A Forest Reference Emission Level (FREL) is one of the four elements of REDD+, according to the decisions of the United Framework Convention on Climate Change (UNFCCC). It sets a benchmark– or reference – of the amount of Greenhouse Gases (GHGs) that a country has released from their forests into the atmosphere in the recent past.
Benchmarks are important in order to measure performance.A country can compare future GHG emissions against the FREL to determine whether they have succeeded in reducing them by implementing a REDD+ strategy. Every year, before a January deadline, the UNFCCC invites countries to submit a FREL and undergo a Technical Assessment (TA) process. During the TA process, the national team responsible for developing the FREL discusses the document with a group of international experts over several months, so that the team can identify problems and potential improvements, and revise the FREL accordingly. In January 2018 Myanmar submitted a FREL for the first time and began the TA process. The FREL submission is now available on the UNFCCC website, here.
This is an important step for Myanmar on the path to participating in the REDD+ mechanism. But it is just the beginning of a process that will require continuous attention from the Forest Department and technical experts, as well as a programme of skills development and building links between the technical aspects of FREL and the political and institutional aspects of the national REDD+ strategy.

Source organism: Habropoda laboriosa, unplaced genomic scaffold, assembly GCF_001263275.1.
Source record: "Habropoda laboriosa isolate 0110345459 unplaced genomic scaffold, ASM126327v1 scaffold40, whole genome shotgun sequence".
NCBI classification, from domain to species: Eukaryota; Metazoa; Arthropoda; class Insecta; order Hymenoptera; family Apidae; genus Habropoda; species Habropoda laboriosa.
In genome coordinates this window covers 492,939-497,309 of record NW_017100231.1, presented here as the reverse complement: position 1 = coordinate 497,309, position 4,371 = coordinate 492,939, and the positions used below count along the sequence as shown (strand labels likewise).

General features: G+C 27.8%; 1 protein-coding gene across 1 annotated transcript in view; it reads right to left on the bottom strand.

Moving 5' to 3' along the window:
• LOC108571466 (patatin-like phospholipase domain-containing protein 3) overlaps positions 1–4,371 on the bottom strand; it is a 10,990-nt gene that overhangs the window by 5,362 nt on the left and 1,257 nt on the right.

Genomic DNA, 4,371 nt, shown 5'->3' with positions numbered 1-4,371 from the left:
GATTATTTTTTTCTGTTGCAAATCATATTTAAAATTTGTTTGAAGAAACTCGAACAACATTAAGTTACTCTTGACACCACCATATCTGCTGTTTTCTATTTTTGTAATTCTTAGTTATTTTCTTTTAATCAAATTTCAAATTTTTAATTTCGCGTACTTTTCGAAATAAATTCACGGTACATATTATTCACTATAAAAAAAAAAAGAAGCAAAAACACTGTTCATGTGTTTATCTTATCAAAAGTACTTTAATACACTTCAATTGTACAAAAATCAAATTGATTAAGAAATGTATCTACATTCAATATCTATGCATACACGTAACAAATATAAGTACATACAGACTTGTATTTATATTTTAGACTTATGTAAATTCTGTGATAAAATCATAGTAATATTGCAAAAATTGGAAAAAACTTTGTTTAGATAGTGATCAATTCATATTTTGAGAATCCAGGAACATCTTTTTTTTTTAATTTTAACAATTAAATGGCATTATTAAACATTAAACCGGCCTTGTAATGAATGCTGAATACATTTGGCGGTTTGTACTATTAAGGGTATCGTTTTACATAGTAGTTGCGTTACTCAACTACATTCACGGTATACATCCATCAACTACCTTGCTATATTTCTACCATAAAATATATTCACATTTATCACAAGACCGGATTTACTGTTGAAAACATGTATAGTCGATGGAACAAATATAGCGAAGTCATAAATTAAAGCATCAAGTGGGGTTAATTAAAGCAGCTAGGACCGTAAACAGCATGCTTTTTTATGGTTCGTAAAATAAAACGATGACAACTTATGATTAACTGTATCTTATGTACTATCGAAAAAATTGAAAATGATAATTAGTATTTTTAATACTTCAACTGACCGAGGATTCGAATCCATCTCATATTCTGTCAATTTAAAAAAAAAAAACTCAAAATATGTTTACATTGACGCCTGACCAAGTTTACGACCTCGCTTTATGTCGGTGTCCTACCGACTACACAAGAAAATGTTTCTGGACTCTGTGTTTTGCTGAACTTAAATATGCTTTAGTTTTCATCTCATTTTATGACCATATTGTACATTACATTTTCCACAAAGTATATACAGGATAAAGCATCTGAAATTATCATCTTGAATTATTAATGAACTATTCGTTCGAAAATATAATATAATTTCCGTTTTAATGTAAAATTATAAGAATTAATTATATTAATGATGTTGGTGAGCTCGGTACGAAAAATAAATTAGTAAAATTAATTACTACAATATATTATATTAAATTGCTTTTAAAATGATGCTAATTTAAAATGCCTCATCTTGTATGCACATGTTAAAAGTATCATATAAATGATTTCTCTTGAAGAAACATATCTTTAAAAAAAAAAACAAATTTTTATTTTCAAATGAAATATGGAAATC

A FREL is an essential pre-requisite for a country to access Results-Based Payments (RBPs) under the international REDD+ mechanism, for example through the pilot RBP programme recently initiated by the Green Climate Fund (GCF). However, in addition to this, Myanmar’s FREL can be seen as an objective way to measure progress in line with national policy goals, as well as the new commitments set out in Myanmar’s Nationally Determined Contribution (NDC) to the Paris Agreement.
A FREL does not need to be very precise. Even the very best FREL’s are simply estimates; the real situation of deforestation, degradation and forest restoration around the country is, of course, very complex. But it is very important that a country understands how accurate the FREL is, what needs to be done to improve the accuracy and describe the next steps. In Myanmar’s case, the current FREL provides an estimate only for the rate of deforestation at national level – the amount of forest area that is converted each year to other land uses.
However, now that the TA process can begin, substantial progress on the inclusion of further parameters is expected in the coming months. We can expect a revised FREL before the end of 2018, which will put Myanmar one more step closer to full REDD+ Readiness.